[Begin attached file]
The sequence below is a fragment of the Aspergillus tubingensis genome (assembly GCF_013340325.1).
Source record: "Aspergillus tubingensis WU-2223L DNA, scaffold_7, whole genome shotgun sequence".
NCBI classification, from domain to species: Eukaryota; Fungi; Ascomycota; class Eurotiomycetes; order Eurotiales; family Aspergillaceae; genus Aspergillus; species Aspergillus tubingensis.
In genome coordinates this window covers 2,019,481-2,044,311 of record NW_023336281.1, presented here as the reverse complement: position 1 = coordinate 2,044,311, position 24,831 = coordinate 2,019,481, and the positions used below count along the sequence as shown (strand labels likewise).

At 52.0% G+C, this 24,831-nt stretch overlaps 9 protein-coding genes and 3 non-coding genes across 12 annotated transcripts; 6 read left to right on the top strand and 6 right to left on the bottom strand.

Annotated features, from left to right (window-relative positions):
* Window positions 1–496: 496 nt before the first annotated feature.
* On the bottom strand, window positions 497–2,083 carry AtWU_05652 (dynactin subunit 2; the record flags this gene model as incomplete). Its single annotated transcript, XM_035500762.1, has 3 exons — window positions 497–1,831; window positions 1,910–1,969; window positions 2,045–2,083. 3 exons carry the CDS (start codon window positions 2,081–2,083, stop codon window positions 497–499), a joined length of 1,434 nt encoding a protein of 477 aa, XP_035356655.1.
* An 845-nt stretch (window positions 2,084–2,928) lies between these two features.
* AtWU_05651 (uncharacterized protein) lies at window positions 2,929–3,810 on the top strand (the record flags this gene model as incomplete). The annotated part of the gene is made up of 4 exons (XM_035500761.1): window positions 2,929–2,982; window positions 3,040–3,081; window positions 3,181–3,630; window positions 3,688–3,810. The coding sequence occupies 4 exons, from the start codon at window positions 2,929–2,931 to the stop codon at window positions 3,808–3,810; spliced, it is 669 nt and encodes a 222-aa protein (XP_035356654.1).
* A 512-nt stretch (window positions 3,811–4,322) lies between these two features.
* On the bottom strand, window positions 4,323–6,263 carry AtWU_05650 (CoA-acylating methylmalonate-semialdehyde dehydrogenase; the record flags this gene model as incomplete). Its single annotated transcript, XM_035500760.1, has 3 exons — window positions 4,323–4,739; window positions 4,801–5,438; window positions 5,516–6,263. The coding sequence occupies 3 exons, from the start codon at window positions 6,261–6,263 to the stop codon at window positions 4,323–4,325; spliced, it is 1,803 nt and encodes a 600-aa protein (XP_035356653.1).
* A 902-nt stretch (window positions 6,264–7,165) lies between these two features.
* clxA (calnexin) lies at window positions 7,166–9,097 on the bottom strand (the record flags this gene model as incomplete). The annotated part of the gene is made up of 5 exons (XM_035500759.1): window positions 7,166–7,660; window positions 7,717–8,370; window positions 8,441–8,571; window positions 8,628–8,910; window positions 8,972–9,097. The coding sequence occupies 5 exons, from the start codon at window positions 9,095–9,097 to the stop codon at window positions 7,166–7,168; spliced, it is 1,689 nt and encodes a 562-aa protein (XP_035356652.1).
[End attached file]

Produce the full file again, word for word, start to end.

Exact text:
The sequence below is a fragment of the Aspergillus tubingensis genome (assembly GCF_013340325.1).
Source record: "Aspergillus tubingensis WU-2223L DNA, scaffold_7, whole genome shotgun sequence".
NCBI classification, from domain to species: Eukaryota; Fungi; Ascomycota; class Eurotiomycetes; order Eurotiales; family Aspergillaceae; genus Aspergillus; species Aspergillus tubingensis.
In genome coordinates this window covers 2,019,481-2,044,311 of record NW_023336281.1, presented here as the reverse complement: position 1 = coordinate 2,044,311, position 24,831 = coordinate 2,019,481, and the positions used below count along the sequence as shown (strand labels likewise).

At 52.0% G+C, this 24,831-nt stretch overlaps 9 protein-coding genes and 3 non-coding genes across 12 annotated transcripts; 6 read left to right on the top strand and 6 right to left on the bottom strand.

Annotated features, from left to right (window-relative positions):
* Window positions 1–496: 496 nt before the first annotated feature.
* On the bottom strand, window positions 497–2,083 carry AtWU_05652 (dynactin subunit 2; the record flags this gene model as incomplete). Its single annotated transcript, XM_035500762.1, has 3 exons — window positions 497–1,831; window positions 1,910–1,969; window positions 2,045–2,083. 3 exons carry the CDS (start codon window positions 2,081–2,083, stop codon window positions 497–499), a joined length of 1,434 nt encoding a protein of 477 aa, XP_035356655.1.
* An 845-nt stretch (window positions 2,084–2,928) lies between these two features.
* AtWU_05651 (uncharacterized protein) lies at window positions 2,929–3,810 on the top strand (the record flags this gene model as incomplete). The annotated part of the gene is made up of 4 exons (XM_035500761.1): window positions 2,929–2,982; window positions 3,040–3,081; window positions 3,181–3,630; window positions 3,688–3,810. The coding sequence occupies 4 exons, from the start codon at window positions 2,929–2,931 to the stop codon at window positions 3,808–3,810; spliced, it is 669 nt and encodes a 222-aa protein (XP_035356654.1).
* A 512-nt stretch (window positions 3,811–4,322) lies between these two features.
* On the bottom strand, window positions 4,323–6,263 carry AtWU_05650 (CoA-acylating methylmalonate-semialdehyde dehydrogenase; the record flags this gene model as incomplete). Its single annotated transcript, XM_035500760.1, has 3 exons — window positions 4,323–4,739; window positions 4,801–5,438; window positions 5,516–6,263. The coding sequence occupies 3 exons, from the start codon at window positions 6,261–6,263 to the stop codon at window positions 4,323–4,325; spliced, it is 1,803 nt and encodes a 600-aa protein (XP_035356653.1).
* A 902-nt stretch (window positions 6,264–7,165) lies between these two features.
* clxA (calnexin) lies at window positions 7,166–9,097 on the bottom strand (the record flags this gene model as incomplete). The annotated part of the gene is made up of 5 exons (XM_035500759.1): window positions 7,166–7,660; window positions 7,717–8,370; window positions 8,441–8,571; window positions 8,628–8,910; window positions 8,972–9,097. The coding sequence occupies 5 exons, from the start codon at window positions 9,095–9,097 to the stop codon at window positions 7,166–7,168; spliced, it is 1,689 nt and encodes a 562-aa protein (XP_035356652.1).